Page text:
Forget the rainstorms of El Ni& %s;o, you're gonna get soaked by musical storms this week.
Thursday, January 15, 1998
The year-end holidays are finally well-and-truly over. The decorations are back in the garage, the tree is ready for chipping.and there''s lots of fresh music in the air. Lots.
On the folk front, both Morgan''s and Portofino Presents offer notable offerings this week.
Start with Portofino''s Friday show.
Mark Graham and Orville Johnson, together known as The Kings of Mongrel Folk, make an appearance at Carleton Hall. If you know the group Trout Fishing in America, you''ll have some idea what The Kings are all about: a blend of humor and fine musicianship delivered in a gentle sort of way.
Their current album, Kings of Mongrel Folk, demonstrates a musical range that runs from Appalachia to Mississippi. Although the duo evinces convincing musical skills on an army of instruments (human vocal chords, harmonica, clarinet, guitars, dobro, mandolin and it sounds like spoons), you gotta enjoy novelty numbers to truly enjoy the album. If you''re looking for a musically enjoyable, uplifting evening, you''re sure to find it on Saturday.
Then, on Sunday at Carleton Hall, the traditional Irish trio Jody''s Heaven makes their MoCo debut. The group''s been around for a couple years now, playing mostly in the Bay Area and Japan. With nary an Irishperson in the group, the trio offers up music that sounds like it could have come fresh from a ceilidh on the outskirts of Dublin. Fiddler Dale Russ has an international reputation for his Irish styling, even earning high marks from Irish fiddling phenom Martin Hayes, who told Folk World Magazine, "Dale Russ is one of the greatest fiddlers I know in traditional Irish music." In Jody''s Heaven, Russ teams with concertina/flute player Jack Gilder and guitar/mandola player Junji Shirota, who played for 20 years in a bluegrass band in Japan.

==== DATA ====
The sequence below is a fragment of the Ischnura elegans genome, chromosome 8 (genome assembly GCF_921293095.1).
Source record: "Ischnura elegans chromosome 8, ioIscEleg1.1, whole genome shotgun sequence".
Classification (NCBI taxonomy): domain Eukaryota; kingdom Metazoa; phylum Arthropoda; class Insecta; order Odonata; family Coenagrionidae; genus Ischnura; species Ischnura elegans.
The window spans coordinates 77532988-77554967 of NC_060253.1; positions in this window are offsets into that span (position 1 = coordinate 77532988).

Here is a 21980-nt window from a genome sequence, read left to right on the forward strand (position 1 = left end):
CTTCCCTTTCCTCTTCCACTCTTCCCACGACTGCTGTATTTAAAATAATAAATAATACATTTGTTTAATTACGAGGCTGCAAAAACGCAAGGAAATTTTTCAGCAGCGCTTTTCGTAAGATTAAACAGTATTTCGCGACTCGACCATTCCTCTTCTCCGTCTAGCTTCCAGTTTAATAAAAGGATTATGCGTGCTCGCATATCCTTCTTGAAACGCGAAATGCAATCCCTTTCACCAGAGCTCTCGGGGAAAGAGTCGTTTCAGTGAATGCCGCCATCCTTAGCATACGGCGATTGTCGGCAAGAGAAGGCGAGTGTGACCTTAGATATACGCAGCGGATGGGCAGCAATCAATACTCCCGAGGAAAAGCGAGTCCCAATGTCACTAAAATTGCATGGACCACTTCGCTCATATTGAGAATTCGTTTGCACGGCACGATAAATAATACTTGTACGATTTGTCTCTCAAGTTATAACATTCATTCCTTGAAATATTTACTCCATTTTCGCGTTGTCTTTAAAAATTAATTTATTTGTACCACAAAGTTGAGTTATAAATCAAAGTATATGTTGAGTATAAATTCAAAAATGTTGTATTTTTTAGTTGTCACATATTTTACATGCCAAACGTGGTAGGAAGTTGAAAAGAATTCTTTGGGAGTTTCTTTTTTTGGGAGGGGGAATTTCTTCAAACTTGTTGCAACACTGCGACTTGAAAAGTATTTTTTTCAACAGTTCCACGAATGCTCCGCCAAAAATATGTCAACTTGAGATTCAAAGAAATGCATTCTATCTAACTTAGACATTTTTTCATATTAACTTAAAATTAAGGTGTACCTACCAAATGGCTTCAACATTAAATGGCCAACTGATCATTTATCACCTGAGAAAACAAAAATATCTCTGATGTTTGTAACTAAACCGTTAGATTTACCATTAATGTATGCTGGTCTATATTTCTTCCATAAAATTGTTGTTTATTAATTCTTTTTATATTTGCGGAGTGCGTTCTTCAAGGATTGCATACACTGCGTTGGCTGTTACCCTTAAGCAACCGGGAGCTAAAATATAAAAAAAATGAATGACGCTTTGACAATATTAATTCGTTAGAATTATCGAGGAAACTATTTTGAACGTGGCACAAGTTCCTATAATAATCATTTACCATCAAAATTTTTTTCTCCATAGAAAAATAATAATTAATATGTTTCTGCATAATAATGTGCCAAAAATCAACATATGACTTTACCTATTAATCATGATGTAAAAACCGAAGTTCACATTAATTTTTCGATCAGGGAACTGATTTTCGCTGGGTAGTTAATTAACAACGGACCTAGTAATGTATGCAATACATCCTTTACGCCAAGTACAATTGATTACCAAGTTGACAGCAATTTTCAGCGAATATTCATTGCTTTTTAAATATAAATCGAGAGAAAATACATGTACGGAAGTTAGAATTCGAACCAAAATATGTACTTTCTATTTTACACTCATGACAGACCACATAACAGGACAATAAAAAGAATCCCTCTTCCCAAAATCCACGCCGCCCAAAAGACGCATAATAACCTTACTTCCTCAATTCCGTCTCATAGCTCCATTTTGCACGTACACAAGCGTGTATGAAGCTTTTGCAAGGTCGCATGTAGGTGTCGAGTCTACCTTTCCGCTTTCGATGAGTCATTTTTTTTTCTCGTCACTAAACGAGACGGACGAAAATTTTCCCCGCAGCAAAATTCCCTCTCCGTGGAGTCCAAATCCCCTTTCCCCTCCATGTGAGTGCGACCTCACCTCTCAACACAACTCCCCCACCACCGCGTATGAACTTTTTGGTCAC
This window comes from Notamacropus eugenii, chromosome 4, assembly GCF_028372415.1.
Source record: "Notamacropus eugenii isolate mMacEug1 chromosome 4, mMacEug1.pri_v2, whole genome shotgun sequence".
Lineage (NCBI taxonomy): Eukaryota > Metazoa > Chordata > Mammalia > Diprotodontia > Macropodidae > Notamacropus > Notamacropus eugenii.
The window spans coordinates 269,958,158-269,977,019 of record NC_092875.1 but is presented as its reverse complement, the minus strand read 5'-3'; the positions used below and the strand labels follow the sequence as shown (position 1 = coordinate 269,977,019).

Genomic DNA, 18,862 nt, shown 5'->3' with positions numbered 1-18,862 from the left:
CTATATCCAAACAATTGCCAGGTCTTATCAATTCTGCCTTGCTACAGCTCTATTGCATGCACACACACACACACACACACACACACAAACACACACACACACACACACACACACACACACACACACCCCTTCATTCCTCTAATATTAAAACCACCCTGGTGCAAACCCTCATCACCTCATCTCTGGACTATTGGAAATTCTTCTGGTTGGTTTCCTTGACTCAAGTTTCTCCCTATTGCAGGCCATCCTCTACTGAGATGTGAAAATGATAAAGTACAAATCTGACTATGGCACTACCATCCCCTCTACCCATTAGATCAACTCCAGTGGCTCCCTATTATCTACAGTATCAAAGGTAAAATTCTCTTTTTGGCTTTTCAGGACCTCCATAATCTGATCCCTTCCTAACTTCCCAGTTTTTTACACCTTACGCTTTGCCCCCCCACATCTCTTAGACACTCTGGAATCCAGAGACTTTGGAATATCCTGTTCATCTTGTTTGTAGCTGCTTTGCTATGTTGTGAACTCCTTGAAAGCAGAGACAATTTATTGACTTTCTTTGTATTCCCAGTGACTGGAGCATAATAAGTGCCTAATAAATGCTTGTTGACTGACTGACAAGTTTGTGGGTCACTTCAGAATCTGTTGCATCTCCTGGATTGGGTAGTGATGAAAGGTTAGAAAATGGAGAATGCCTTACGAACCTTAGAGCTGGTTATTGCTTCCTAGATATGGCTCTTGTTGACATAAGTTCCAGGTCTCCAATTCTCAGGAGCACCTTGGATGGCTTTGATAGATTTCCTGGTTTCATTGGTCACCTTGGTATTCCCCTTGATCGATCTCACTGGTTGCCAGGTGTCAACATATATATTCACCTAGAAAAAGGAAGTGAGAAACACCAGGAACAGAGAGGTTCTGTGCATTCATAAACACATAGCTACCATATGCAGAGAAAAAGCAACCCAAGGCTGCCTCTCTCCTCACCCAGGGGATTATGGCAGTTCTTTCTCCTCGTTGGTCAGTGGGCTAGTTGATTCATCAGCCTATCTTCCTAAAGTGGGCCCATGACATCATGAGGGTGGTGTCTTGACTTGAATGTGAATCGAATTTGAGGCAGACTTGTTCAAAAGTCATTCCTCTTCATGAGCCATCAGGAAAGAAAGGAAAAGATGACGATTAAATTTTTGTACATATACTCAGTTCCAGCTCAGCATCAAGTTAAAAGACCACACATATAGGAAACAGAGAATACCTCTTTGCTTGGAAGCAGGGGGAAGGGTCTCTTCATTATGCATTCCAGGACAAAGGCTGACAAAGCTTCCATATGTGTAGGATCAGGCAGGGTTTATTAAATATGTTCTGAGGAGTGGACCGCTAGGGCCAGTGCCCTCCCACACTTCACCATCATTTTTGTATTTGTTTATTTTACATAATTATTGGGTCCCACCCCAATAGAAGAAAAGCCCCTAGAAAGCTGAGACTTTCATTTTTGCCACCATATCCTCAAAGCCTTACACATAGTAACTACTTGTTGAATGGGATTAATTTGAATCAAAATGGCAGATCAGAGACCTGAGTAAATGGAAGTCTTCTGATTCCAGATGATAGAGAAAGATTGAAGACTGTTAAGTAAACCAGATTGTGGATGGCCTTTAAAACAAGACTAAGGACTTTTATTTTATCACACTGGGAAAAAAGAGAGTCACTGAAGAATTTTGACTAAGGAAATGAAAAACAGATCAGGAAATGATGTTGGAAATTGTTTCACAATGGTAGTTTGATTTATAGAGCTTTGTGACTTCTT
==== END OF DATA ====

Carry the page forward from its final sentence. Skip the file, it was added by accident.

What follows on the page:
Mongrels of Folk, Friday, 8pm. Jody''s Heaven, Saturday, 8pm. Carleton Hall, Monterey Church of Religious Science. 373-7379.
Meanwhile, at Morgan''s.
Big Sur poet Ric Masten kicks things off with a poetry reading that will be filmed as part of a documentary on the poet''s life. Then, after the quatrain-and-verso crowd has thinned, the Virginia-based quartet Eddie From Ohio makes their first appearance in Monterey. The group''s new album Big Noise is a big winner. It''s filled with songs that delve into hidden brain corners of a collection of quirky characters.
The group manages a fine balance between clever writing, snappy folk/pop/rock arrangements and lead singer''s Julie Murphy Wells'' intense, impassioned vocals.
Joining Wells in the band are guitarist Robbie Schaefer, guitarist/bassist/harpist Michael Clem and percussionist Eddie Hartness (who lent his name to the band). Together the band offers up a harmonic sound that drops into a groove and stays there behind Hartness'' driving percussion. I keep wanting to say EFO has some sort of musical connection with Rikki Lee Jones but it doesn''t sound as.premeditated? It''s very cool stuff. Lots of crossover potential for audiences between 25 and 55.
And on Tuesday, singer/songwriter Susan Werner returns to Morgan''s. Since the last time Werner was here, she made an appearance on National Public Radio that apparently had national public telephones ringing off the hook.